Areas of darker pigmentation appear on skin that has been damaged over the years by ultraviolet radiation exposure. This makes the face, hands, arms, legs and shoulders most susceptible. These dark spots, otherwise known as solar lentigines, liver spots, sun spots and age spots, are a typical part of the skin's aging process. The only way to avoid developing these dark spots is to actively protect your face from ultraviolet radiation exposure over the course of your life.
Put on a wide-brimmed hat when you go outside during daylight hours. Choose a hat that wraps all the way around so that it shades the back of your neck in addition to your face. Or wear one with only a brim in the front for some protection.
Wear large sunglasses that filter out ultraviolet radiation while outdoors during the daytime to protect the think skin around the eyes.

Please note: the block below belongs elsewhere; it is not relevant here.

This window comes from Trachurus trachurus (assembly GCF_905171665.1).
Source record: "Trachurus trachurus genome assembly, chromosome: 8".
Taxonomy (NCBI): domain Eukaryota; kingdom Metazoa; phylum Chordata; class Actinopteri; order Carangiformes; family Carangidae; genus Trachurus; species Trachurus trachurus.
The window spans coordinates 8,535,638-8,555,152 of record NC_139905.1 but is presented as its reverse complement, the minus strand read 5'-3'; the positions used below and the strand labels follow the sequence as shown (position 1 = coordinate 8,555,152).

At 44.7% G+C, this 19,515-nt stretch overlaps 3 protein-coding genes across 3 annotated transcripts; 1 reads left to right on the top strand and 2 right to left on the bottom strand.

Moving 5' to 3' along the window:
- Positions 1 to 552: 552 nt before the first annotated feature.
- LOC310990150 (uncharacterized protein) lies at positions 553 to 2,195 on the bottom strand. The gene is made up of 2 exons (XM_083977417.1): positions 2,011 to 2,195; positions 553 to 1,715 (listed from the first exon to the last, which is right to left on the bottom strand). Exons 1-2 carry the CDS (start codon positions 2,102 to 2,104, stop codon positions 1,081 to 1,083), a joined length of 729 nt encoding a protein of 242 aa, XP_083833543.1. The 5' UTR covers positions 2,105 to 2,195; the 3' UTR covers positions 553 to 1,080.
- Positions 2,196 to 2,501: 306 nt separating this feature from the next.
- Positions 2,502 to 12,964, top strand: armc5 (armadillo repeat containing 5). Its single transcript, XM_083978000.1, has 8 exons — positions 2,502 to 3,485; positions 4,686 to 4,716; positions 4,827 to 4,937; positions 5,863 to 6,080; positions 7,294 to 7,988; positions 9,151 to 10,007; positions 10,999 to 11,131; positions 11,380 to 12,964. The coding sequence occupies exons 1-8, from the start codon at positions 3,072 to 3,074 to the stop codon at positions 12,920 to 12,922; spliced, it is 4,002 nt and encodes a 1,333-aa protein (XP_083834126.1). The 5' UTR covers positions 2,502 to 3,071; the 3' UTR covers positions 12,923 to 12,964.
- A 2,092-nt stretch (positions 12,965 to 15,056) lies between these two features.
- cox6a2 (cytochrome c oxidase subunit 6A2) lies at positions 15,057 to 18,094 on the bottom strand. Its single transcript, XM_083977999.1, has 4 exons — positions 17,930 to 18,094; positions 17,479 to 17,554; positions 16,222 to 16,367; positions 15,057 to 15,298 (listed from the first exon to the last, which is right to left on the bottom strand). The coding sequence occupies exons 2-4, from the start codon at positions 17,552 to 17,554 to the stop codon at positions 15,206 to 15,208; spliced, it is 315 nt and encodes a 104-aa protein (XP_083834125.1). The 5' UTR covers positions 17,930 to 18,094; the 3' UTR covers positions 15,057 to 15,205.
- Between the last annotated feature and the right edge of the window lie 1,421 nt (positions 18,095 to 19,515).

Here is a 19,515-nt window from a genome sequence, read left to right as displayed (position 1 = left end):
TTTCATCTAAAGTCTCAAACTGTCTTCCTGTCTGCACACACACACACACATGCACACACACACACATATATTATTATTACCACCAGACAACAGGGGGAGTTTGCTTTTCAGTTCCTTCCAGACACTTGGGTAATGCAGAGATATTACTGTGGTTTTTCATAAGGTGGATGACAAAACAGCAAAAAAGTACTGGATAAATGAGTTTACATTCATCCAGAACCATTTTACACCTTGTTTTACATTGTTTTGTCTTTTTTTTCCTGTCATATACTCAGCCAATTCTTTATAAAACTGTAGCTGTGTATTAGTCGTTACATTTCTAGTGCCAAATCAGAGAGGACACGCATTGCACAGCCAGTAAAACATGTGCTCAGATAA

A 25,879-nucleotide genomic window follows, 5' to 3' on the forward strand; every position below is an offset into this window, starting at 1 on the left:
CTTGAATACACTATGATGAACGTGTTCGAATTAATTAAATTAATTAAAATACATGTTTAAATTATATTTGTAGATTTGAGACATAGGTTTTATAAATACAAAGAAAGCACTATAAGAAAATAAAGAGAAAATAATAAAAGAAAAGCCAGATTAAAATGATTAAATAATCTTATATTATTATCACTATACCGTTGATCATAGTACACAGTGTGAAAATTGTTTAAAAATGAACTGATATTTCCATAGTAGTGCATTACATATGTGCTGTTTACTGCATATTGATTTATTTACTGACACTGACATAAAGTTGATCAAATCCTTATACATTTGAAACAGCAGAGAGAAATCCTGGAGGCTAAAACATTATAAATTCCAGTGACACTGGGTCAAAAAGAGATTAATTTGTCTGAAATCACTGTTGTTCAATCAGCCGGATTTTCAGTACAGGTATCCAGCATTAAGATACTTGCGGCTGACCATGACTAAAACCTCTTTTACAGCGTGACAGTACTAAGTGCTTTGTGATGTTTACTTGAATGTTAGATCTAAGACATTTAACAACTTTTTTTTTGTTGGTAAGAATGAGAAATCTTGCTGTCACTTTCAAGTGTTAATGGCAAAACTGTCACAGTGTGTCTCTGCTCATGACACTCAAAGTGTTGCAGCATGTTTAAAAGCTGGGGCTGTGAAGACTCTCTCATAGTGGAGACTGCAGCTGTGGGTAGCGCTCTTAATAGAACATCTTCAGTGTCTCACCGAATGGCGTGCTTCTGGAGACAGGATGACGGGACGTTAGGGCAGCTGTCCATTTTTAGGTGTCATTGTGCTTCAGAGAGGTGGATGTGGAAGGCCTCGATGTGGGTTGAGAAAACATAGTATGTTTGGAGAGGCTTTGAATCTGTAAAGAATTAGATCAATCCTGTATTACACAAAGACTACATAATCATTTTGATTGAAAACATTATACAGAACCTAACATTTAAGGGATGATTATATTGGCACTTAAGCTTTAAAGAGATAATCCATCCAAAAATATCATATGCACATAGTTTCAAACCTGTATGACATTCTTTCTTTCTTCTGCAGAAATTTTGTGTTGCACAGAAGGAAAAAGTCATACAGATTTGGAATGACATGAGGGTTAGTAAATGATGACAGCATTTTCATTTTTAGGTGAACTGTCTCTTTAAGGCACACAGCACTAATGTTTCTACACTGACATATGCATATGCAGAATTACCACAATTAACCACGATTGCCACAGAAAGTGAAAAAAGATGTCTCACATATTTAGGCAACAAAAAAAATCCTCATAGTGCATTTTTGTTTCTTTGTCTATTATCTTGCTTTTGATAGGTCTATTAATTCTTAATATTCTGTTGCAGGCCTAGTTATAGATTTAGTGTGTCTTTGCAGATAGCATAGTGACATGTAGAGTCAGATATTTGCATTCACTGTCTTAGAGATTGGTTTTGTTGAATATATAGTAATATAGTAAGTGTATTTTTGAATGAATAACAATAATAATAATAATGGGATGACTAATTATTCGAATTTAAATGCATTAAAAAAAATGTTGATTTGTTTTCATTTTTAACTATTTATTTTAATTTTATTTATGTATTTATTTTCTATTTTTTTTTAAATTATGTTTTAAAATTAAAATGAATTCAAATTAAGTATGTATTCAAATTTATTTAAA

Apply a generous layer of sunblock to your face 20 to 30 minutes before going out during the day. Choose a product with an SPF of 15 or greater and broad-spectrum protection against UVA and UVB rays.
Re-apply sunblock every two hours and after swimming or sweating. Do so regardless of how long the product claims to provide protection and even if it is labeled waterproof or water-resistant.
Put up a beach umbrella to shield your face when at the beach or sitting outdoors for an extended period of time.
Hats made from tightly woven fabrics are most effective at protecting the face from the sun, according to the Centers for Disease Control. Avoid straw hats and others with holes.
Remember to also protect your face when the sun's rays bounce off other surfaces, including sand, snow, ice, water and pavement.
Don't tan with sunlamps or tanning beds. These both give off ultraviolet radiation and can contribute to the development of dark spots on the face, according to the American Academy of Dermatology.